The 'thatch' works fine. This stuff is called 'Bi Juk' as opposed to the grass style thatch called 'Ya Fat'. The bi juk is cheaper and much longer lasting.

    There are two versions, fresh water and salt water. Not knowing this we used the fresh water, the salt one is about 15% more, but last longer and isn't woven around bamboo splits, so there's no dust.

  21. #96
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    Great thread, very interesting and a very nice house.
    Well done

  22. #97
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    Quote Originally Posted by Marmite the Dog
    Would writing in crayon help?
    Maybe if you could write a little bit slower for me.

  23. #98
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    I must admit you house is very cool. I'd like to know how well you winter in it. I know winter in Thailand isn't to bad but it was cold enough when I was there in December a few years ago.
    Is there a plan for dealing with bird and wasp nests?

  24. #99
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    What about mossies?

  25. #100
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    I must admit you house is very cool. I'd like to know how well you winter in it. I know winter in Thailand isn't to bad but it was cold enough when I was there in December a few years ago.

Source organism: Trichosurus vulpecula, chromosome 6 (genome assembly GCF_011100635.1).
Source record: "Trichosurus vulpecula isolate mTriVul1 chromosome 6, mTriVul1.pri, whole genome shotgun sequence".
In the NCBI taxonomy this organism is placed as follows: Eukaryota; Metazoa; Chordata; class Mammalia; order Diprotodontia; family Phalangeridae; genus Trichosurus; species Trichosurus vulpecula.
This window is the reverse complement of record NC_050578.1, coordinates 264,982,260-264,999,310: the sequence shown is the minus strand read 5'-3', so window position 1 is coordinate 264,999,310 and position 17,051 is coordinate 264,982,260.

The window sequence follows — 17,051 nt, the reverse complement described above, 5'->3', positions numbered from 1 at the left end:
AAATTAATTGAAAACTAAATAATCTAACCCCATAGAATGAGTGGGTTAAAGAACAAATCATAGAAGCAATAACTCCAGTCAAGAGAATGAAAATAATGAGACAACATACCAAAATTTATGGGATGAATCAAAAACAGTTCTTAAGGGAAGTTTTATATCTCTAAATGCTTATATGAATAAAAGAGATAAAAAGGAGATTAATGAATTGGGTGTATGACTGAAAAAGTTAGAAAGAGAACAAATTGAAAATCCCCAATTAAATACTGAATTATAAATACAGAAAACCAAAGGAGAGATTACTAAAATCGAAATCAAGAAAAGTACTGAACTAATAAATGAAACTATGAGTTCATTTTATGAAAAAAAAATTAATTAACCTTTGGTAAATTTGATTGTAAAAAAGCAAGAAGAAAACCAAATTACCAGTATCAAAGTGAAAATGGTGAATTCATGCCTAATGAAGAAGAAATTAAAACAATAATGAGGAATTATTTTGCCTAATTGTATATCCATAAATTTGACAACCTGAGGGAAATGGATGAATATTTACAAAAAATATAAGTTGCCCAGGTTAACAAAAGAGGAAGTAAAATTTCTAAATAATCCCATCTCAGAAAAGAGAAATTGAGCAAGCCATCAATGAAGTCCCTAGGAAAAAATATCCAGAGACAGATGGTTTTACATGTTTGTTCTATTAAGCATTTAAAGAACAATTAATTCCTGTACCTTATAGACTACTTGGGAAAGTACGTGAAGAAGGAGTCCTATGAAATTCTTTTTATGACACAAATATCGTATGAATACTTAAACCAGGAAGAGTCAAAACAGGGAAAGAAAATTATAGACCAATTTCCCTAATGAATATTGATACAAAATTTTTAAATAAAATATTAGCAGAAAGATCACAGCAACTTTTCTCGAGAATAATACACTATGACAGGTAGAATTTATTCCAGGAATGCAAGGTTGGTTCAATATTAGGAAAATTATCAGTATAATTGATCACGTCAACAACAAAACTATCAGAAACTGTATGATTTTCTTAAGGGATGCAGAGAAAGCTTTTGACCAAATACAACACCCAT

Is there a plan for dealing with bird and wasp nests?
    We're not that far from Bangkok, it does get cool for a few weeks each year, but not enough to be a problem. No problems with birds, wasps or bugs being attracted to the lights as the open design allows them to escape.

    What about mossies?
    A lot of ppl aim to make their house mozzie proof, I don't think it's possible - they are clever bastards and will find tiny gaps or even hang on a screen waiting for it to be opened.

    At night we us fans and a couple of coils take, we sleep under nets. We try and keep dark places to a min, as this is where mozzies like to hang out.

    They're not really a problem, I find our place in Bangkok worse.